‘Godzilla’ has always been an interesting franchise to me, with the film series spanning over sixty years and introducing new directors, new production teams and new foes for the giant lizard to face time after time, with the franchise even devolving into more of a self-parody nearing the end of it’s run. The king of monsters was still (and probably always will be) very popular, so of course, it was only a matter of time until America decided to try their hand at the iconic monster franchise.
When scientists discover a giant ancient spore underneath the Philippines, they decide to preserve it for research for fifteen years… until it eventually hatches. Now with malevolent creatures from inside threatening the existence of all of mankind, another ancient creature rises from the depths of the ocean in order to restore balance to nature once again.
America initially attempted a ‘Godzilla’ film back in 1998, with many feeling the film differed far too much from the original source material. Featuring an awful redesign for the classic monster and no actual antagonist for him to face. Now returning back to the classic formula but with a more grounded tone and some fresh creature designs, director Gareth Edwards (Monsters, Rogue One: A Star Wars Story) does a mostly solid job with this remake. Even if the film can sometimes focus far too much on the other creatures within the story then ‘Godzilla’ himself.
Although much of the narrative focuses on the ‘Ford’ family, portrayed by Aaron-Taylor Johnson, Elizabeth Olson, Carson Bolde, Bryan Cranston and Juliette Binoche. With all the cast doing a decent job (Bryan Cranston being the obvious stand-out with a few amazing scenes showcasing his true talent) their characters are given very little development. As although I do believe the human characters are an important element to break-up the constant chaos from the giant monsters, the entire family of characters could’ve definitely used more characterisation when it comes to the film’s story.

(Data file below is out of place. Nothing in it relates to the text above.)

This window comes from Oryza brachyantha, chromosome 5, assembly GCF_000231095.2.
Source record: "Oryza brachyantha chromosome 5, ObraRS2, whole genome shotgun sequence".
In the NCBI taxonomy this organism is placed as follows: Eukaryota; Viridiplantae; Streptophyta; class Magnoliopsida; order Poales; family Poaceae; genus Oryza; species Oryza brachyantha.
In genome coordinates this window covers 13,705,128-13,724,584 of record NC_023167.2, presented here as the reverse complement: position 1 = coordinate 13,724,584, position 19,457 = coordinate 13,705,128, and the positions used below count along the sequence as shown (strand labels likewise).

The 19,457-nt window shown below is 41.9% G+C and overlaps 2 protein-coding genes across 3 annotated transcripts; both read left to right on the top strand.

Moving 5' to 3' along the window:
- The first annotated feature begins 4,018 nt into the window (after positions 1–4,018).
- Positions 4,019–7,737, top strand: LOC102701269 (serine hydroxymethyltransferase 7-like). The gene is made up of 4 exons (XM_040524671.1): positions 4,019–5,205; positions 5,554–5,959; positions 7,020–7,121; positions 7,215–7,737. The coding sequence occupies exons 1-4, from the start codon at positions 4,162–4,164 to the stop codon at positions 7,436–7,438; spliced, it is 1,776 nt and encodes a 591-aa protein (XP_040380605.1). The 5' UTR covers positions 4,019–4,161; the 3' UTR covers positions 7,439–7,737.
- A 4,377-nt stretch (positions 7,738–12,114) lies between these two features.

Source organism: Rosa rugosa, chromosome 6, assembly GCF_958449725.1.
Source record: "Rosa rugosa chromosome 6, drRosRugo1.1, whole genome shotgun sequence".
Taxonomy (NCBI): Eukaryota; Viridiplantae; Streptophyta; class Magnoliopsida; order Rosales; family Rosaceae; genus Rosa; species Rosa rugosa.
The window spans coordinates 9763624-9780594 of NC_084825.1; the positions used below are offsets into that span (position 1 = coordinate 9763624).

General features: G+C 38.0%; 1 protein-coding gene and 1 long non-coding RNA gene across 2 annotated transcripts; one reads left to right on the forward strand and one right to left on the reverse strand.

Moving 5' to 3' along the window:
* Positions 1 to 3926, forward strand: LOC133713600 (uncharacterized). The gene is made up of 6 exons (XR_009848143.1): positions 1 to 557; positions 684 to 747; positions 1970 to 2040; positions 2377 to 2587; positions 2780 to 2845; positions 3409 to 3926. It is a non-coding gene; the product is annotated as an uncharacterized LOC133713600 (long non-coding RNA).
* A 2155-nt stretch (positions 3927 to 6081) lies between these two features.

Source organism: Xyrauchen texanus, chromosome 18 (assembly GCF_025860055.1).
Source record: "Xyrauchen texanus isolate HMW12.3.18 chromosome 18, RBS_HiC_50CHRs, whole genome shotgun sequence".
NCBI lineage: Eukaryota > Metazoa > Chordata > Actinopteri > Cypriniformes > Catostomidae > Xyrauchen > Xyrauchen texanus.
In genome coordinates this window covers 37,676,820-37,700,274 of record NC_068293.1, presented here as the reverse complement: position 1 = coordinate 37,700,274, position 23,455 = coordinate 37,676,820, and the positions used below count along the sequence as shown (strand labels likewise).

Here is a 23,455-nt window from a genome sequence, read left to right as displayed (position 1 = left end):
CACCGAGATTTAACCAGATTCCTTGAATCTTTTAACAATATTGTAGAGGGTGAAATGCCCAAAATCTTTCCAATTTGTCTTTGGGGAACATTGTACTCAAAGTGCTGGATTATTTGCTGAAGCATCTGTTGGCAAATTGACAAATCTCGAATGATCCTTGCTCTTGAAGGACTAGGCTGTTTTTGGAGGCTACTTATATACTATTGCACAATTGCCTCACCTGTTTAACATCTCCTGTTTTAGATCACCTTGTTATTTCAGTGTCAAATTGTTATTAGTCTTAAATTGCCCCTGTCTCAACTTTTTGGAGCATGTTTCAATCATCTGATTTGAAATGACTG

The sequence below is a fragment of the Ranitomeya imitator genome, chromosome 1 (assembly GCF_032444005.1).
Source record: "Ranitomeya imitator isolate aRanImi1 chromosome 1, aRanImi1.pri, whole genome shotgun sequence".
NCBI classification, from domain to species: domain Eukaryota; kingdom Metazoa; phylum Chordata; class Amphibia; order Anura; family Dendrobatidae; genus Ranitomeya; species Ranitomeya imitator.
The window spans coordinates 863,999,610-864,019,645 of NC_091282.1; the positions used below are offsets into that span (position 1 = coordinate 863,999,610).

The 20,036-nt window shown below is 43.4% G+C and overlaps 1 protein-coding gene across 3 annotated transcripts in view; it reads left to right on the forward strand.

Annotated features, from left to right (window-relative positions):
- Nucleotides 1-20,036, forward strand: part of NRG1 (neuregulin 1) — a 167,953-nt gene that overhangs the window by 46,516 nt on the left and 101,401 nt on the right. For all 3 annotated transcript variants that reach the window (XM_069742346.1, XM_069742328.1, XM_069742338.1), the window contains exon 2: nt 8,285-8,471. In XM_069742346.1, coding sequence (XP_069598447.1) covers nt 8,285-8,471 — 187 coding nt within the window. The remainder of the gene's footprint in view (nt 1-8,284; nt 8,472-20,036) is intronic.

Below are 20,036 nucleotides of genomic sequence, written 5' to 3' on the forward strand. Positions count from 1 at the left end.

However, in addition to the fantastic use of CGI throughout the film, the cinematography by Seamus McGarvey is actually pretty great. As while there are a few bland shots throughout the film, the majority of the shots involving the giant creatures are used to great effect, with an enormous amount of wide shots showcasing the creature’s true scale. Whilst the original score by Alexandre Desplat is also pretty effective, as although it’s nothing incredibly memorable by itself, it’s still very effective. Backing-up both the film’s exciting action, as well as some of it’s more unnerving, eerie and emotional scenes.
My main issues are in relation to the film’s general pacing and overall amount of action set-pieces throughout the story, as although I usually have no issue with story or character moments over action when it comes to your average blockbuster. The film does build-up a large amount of excitement towards the final battle between the monsters for a large portion of the runtime. Even cutting away from some action scenes to tease the audience early-on in the film, and although the final confrontation is entertaining. I wouldn’t say it makes up for the amount of time it makes its audience wait.
Despite this, I actually quite enjoy ‘Godzilla’, as although it’s by no means perfect and I do hope the inevitable sequel improves upon many of its flaws. The film is still engaging enough throughout to keep it’s viewer engaged, as despite it’s lack of action and weak characterisation. The film’s brilliant visuals and surprising grasp on realism during many scenes are probably enough to elevate this monster flick for most. A 7/10 overall.